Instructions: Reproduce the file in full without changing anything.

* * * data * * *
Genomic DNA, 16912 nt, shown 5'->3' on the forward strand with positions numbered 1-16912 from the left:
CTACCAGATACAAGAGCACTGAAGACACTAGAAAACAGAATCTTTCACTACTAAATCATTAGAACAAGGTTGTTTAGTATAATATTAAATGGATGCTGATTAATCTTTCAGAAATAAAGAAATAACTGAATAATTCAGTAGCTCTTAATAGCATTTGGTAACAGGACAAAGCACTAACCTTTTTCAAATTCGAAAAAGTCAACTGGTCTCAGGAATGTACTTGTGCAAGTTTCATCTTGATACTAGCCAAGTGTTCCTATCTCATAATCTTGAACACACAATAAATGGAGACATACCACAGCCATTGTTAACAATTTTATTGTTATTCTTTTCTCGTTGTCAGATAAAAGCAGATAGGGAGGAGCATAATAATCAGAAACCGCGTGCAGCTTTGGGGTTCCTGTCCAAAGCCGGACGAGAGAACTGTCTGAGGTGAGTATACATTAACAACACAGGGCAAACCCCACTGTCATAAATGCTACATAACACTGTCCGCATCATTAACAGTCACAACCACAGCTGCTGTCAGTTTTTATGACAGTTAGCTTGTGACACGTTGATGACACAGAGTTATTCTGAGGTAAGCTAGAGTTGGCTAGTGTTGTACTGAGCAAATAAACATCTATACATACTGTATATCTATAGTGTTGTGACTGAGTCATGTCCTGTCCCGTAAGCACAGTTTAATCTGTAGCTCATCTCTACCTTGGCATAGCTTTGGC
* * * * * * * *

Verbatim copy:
Genomic DNA, 16912 nt, shown 5'->3' on the forward strand with positions numbered 1-16912 from the left:
CTACCAGATACAAGAGCACTGAAGACACTAGAAAACAGAATCTTTCACTACTAAATCATTAGAACAAGGTTGTTTAGTATAATATTAAATGGATGCTGATTAATCTTTCAGAAATAAAGAAATAACTGAATAATTCAGTAGCTCTTAATAGCATTTGGTAACAGGACAAAGCACTAACCTTTTTCAAATTCGAAAAAGTCAACTGGTCTCAGGAATGTACTTGTGCAAGTTTCATCTTGATACTAGCCAAGTGTTCCTATCTCATAATCTTGAACACACAATAAATGGAGACATACCACAGCCATTGTTAACAATTTTATTGTTATTCTTTTCTCGTTGTCAGATAAAAGCAGATAGGGAGGAGCATAATAATCAGAAACCGCGTGCAGCTTTGGGGTTCCTGTCCAAAGCCGGACGAGAGAACTGTCTGAGGTGAGTATACATTAACAACACAGGGCAAACCCCACTGTCATAAATGCTACATAACACTGTCCGCATCATTAACAGTCACAACCACAGCTGCTGTCAGTTTTTATGACAGTTAGCTTGTGACACGTTGATGACACAGAGTTATTCTGAGGTAAGCTAGAGTTGGCTAGTGTTGTACTGAGCAAATAAACATCTATACATACTGTATATCTATAGTGTTGTGACTGAGTCATGTCCTGTCCCGTAAGCACAGTTTAATCTGTAGCTCATCTCTACCTTGGCATAGCTTTGGC